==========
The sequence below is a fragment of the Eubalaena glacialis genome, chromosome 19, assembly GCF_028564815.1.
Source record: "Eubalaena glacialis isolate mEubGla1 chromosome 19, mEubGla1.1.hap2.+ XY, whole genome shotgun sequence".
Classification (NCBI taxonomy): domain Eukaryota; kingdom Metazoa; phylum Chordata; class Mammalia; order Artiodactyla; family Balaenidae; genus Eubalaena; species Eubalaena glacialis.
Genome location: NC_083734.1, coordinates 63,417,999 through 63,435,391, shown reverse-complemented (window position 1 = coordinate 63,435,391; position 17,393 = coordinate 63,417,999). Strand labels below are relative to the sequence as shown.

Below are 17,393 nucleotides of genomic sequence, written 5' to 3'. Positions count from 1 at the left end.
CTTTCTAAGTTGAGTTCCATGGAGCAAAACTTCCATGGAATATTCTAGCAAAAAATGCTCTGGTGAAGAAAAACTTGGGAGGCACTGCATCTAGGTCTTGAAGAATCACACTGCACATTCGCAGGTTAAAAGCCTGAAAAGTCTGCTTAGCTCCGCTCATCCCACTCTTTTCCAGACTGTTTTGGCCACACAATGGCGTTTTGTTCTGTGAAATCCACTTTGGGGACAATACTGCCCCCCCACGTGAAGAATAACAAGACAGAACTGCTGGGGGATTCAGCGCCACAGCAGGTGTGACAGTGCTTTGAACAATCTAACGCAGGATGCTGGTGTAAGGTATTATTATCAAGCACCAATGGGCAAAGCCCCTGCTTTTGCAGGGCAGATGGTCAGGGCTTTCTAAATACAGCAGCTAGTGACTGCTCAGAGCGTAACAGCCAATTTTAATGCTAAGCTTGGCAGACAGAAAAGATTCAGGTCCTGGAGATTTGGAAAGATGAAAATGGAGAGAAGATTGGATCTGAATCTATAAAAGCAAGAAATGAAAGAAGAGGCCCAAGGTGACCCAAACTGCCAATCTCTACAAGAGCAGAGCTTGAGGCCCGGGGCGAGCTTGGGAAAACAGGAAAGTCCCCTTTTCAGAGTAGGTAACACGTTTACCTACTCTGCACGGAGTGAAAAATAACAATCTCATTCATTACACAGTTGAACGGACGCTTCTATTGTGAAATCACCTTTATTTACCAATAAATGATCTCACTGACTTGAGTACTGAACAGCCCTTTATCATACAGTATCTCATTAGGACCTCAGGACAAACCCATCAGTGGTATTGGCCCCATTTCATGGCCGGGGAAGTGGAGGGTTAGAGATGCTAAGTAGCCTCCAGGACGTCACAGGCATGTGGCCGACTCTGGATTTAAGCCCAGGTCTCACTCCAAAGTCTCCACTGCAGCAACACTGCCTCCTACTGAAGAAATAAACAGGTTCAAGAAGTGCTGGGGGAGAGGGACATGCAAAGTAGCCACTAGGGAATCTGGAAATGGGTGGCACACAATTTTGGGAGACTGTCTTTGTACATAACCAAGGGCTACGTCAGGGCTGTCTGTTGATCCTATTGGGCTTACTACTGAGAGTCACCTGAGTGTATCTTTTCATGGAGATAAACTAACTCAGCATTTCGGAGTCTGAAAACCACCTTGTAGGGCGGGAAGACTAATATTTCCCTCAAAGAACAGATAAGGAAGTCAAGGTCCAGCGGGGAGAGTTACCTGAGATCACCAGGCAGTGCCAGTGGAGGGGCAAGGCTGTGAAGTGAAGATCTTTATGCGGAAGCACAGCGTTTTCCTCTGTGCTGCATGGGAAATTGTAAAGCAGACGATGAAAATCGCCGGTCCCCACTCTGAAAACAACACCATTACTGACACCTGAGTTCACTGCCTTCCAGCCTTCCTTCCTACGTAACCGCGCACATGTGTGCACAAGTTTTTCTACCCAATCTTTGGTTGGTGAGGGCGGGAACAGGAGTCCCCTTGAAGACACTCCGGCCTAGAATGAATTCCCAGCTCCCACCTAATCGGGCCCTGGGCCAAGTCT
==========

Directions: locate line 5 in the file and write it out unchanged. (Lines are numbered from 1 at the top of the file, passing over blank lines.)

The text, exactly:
Below are 17,393 nucleotides of genomic sequence, written 5' to 3'. Positions count from 1 at the left end.